Using Teamcity, Octopus To Build, Configure & Deploy an Angular 4 App

  • angular
  • angular-cli
  • teamcity
  • octopus
  • configuration

Last week I was configuring an end-to-end CI/CD pipeline using Teamcity, Angular/Cli and Octopus. Some of the pieces of this puzzle was not straight forward. So, in this post I am going to give you an step-by-step guide as to how I achieved it.

What Are We Going To Do

There are a couple of things we would like to have at the end of this process.

  • An App Configuration that can be used to local development as well as changeable for target deployment environment - This will contain the configurations like the URI of the API to call which will be different per DEV, TEST, STAGING & PROD environments.
  • A Teamcity build that compiles, builds and packs the App and pushes to Octopus
  • Octopus configured to transform the App Configuration to the target deployment environment

Preparing App Configuration for Transformations Using Octopus

Every App needs to have a configuration file which contains the environment specific configurations like the URI of the API to call.

App Config for Local Development


window.config = {
    baseUrl: 'http://localhost:4200/api',

Adding a Configuration Service


import { Injectable, Inject } from '@angular/core';

 * Uses window.config to grab the config.
 * Provides the config values to the services.
export class ConfigService {
    private config: any;

    // AOT Compiler errors if 'Window' is injected here.
    // Will probably be fixed in the angular future.
    constructor() {
        const window = this.getWindow();

        if (window['config']) {
            this.config = window['config'];
            console.log('Configuration loaded ', this.config);
        } else {
            console.warn('No configuration found in window object');

    getWindow(): any {
        return window;

    get baseUrl() {
        return this.config.baseUrl;

App Config Template to be Transformed by Octopus

Above configuration src/assets/js/config.js file only contains configuration for my local development. When I deploy however, I want that configuration to be replaced by values matching the environment of interest.

To do this, we leverage a template file of the same format as the above config file with a set of placeholders that Octopus understands. This file will replace the assets/js/config.js file on Nuget Pack. Then we configure Octopus to replace these placeholders with relevant values. Sounds like a plan?

Let’s have a look at the config.template.js file.


 * This becomes config.js for CI.
 * The placeholders are tranformed by octopus.
window.config = {
    baseUrl: '#{baseUri}',

Include a Nuget Config (.nuspec) File

Replacing our temporary assets/js/config.js with the new template file is done by the Nuget Packager.

Here is a nuspec file to do just that while packing our build files.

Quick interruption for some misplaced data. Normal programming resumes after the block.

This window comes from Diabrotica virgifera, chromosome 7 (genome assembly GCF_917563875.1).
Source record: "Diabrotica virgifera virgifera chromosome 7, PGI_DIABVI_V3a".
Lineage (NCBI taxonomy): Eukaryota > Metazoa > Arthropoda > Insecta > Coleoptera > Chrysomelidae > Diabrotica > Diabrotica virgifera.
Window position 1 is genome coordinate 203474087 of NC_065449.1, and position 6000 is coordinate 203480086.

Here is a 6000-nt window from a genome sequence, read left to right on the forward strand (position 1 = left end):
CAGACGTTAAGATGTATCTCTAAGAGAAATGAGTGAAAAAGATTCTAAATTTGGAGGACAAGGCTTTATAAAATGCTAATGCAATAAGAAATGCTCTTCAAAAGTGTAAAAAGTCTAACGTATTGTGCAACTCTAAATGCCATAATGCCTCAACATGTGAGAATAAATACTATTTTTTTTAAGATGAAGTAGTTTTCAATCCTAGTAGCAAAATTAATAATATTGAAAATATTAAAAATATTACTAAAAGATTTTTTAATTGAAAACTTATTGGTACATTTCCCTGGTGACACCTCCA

<?xml version="1.0"?>
<package >
    <description>Package description</description>
    <releaseNotes>Summary of changes made in this release of the package.</releaseNotes>
    <copyright>Copyright 2017</copyright>
    <!-- for some reason, removing tags and dependencies made the nuget pack executable behave badly :/ -->
    <tags>Tag1 Tag2</tags>
      <dependency id="SampleDependency" version="1.0" />
    <!-- copy all the files in dist folder to a nuget package, except for the config.js -->
    <file src="dist\**\*.*" target="." exclude="dist\assets\js\config.js"/>
    <!-- copy our config.template.js file as the config.js -->
    <file src="src\app\config\config.template.js" target="assets\js\config.js" />

Build Script for Teamcity to Use Angular/Cli

Build configuration on teamcity is pretty straight forward. Only tricky part is adding a new build target build-prod as below. This target will use angular-cli to build the app.

"scripts": {
    "ng": "ng",
    "start": "ng serve",
    "build": "ng build",
    "build-prod": "ng build --prod",
    "test": "ng test",
    "test-ci": "ng test --single-run --code-coverage --reporters=teamcity",
    "lint": "ng lint",
    "e2e": "ng e2e"

Configuring Teamcity Build

Teamcity configuration will look as below,

First three steps are pretty straight forward. We gotta,

  • Install Npm dependencies
  • Build (notice I call a command line npm run build-prod there. I am executing the target created above)
  • Run Tests (if you have any)

Teamcity Build Steps

Generate Nuget Package

Step 4 is packaging the app to a nuget. We use a Nuget Pack Runner here with our sample-app.nuspec file - this will pack our app along with that template file we created.

Step 5 is pushing that to a package repository - ready to be picked by octopus. You can use the package repository of octopus server itself.

Nuget Package

Configuring Octopus

My octopus deployment process has only one step. It deploys the content of the nuget pack to a linux box. I have installed Calamari on the box and added that as a target in octopus. Let me know if you have trouble getting that done. To the simplicity of this post, let’s focus on the deployment process.

There are two additional steps to do here. Substitute variables in files by adding our ./assets/js/config.js (that now contains the template with placeholders).

Octopus Process

Configuration Transformations

Add relevant values for our baseUrl per each environment. The sample here has my baseUrl replaced with that of PROD environment. We can add other configs here for any other environments we have.

Octopus variables


So that’s it. There we have a Build Deploy Pipleline for our Angular 4 app with Configuration Transformations also.

Let me know if you hit any walls.


Written on November 2, 2017